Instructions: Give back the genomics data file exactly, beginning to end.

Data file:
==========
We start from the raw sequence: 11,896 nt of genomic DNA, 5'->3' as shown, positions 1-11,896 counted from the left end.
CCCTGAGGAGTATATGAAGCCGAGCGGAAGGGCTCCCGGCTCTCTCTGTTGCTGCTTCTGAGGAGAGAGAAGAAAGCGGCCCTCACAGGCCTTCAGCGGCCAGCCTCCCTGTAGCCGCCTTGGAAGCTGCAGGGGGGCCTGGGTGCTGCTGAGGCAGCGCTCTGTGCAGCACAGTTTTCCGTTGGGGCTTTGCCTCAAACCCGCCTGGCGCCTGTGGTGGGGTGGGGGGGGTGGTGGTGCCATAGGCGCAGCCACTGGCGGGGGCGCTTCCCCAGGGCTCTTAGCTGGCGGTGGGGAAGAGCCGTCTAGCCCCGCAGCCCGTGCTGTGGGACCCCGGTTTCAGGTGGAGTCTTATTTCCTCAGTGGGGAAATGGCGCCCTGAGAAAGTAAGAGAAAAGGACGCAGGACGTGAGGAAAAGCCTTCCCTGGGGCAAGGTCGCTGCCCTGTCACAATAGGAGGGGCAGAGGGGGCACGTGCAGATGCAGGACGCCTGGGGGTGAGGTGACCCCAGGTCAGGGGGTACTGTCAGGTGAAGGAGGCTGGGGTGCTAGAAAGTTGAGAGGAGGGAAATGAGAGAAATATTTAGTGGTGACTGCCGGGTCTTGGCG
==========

We start from the raw sequence: 11,896 nt of genomic DNA, 5'->3' as shown, positions 1-11,896 counted from the left end.
CCCTGAGGAGTATATGAAGCCGAGCGGAAGGGCTCCCGGCTCTCTCTGTTGCTGCTTCTGAGGAGAGAGAAGAAAGCGGCCCTCACAGGCCTTCAGCGGCCAGCCTCCCTGTAGCCGCCTTGGAAGCTGCAGGGGGGCCTGGGTGCTGCTGAGGCAGCGCTCTGTGCAGCACAGTTTTCCGTTGGGGCTTTGCCTCAAACCCGCCTGGCGCCTGTGGTGGGGTGGGGGGGGTGGTGGTGCCATAGGCGCAGCCACTGGCGGGGGCGCTTCCCCAGGGCTCTTAGCTGGCGGTGGGGAAGAGCCGTCTAGCCCCGCAGCCCGTGCTGTGGGACCCCGGTTTCAGGTGGAGTCTTATTTCCTCAGTGGGGAAATGGCGCCCTGAGAAAGTAAGAGAAAAGGACGCAGGACGTGAGGAAAAGCCTTCCCTGGGGCAAGGTCGCTGCCCTGTCACAATAGGAGGGGCAGAGGGGGCACGTGCAGATGCAGGACGCCTGGGGGTGAGGTGACCCCAGGTCAGGGGGTACTGTCAGGTGAAGGAGGCTGGGGTGCTAGAAAGTTGAGAGGAGGGAAATGAGAGAAATATTTAGTGGTGACTGCCGGGTCTTGGCG